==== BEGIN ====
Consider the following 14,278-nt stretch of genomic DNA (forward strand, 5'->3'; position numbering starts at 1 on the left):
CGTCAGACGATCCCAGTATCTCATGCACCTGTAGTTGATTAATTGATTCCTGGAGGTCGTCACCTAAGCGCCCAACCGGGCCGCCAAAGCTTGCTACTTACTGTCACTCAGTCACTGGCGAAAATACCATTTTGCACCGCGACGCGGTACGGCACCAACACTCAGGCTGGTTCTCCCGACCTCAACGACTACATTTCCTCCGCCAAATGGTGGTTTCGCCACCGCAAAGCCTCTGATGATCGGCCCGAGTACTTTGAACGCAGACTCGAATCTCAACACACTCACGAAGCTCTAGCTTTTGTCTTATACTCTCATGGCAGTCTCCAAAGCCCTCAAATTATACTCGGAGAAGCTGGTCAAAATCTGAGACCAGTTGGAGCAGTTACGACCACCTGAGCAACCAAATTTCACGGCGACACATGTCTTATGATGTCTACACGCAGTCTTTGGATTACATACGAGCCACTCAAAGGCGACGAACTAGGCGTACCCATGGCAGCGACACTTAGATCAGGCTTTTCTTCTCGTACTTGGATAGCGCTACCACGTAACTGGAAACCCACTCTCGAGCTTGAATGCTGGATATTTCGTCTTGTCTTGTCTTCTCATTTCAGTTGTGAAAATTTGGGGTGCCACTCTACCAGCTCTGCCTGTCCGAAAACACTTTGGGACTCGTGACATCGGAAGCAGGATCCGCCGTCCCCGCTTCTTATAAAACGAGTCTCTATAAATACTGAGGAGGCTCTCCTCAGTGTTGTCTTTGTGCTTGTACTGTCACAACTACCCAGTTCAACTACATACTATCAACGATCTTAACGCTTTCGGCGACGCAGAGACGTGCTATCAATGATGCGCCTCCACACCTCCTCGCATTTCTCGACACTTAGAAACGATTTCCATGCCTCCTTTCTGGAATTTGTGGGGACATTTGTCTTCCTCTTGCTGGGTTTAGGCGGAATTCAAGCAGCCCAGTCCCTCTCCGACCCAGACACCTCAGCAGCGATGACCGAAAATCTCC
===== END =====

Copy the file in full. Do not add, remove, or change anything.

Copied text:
Consider the following 14,278-nt stretch of genomic DNA (forward strand, 5'->3'; position numbering starts at 1 on the left):
CGTCAGACGATCCCAGTATCTCATGCACCTGTAGTTGATTAATTGATTCCTGGAGGTCGTCACCTAAGCGCCCAACCGGGCCGCCAAAGCTTGCTACTTACTGTCACTCAGTCACTGGCGAAAATACCATTTTGCACCGCGACGCGGTACGGCACCAACACTCAGGCTGGTTCTCCCGACCTCAACGACTACATTTCCTCCGCCAAATGGTGGTTTCGCCACCGCAAAGCCTCTGATGATCGGCCCGAGTACTTTGAACGCAGACTCGAATCTCAACACACTCACGAAGCTCTAGCTTTTGTCTTATACTCTCATGGCAGTCTCCAAAGCCCTCAAATTATACTCGGAGAAGCTGGTCAAAATCTGAGACCAGTTGGAGCAGTTACGACCACCTGAGCAACCAAATTTCACGGCGACACATGTCTTATGATGTCTACACGCAGTCTTTGGATTACATACGAGCCACTCAAAGGCGACGAACTAGGCGTACCCATGGCAGCGACACTTAGATCAGGCTTTTCTTCTCGTACTTGGATAGCGCTACCACGTAACTGGAAACCCACTCTCGAGCTTGAATGCTGGATATTTCGTCTTGTCTTGTCTTCTCATTTCAGTTGTGAAAATTTGGGGTGCCACTCTACCAGCTCTGCCTGTCCGAAAACACTTTGGGACTCGTGACATCGGAAGCAGGATCCGCCGTCCCCGCTTCTTATAAAACGAGTCTCTATAAATACTGAGGAGGCTCTCCTCAGTGTTGTCTTTGTGCTTGTACTGTCACAACTACCCAGTTCAACTACATACTATCAACGATCTTAACGCTTTCGGCGACGCAGAGACGTGCTATCAATGATGCGCCTCCACACCTCCTCGCATTTCTCGACACTTAGAAACGATTTCCATGCCTCCTTTCTGGAATTTGTGGGGACATTTGTCTTCCTCTTGCTGGGTTTAGGCGGAATTCAAGCAGCCCAGTCCCTCTCCGACCCAGACACCTCAGCAGCGATGACCGAAAATCTCC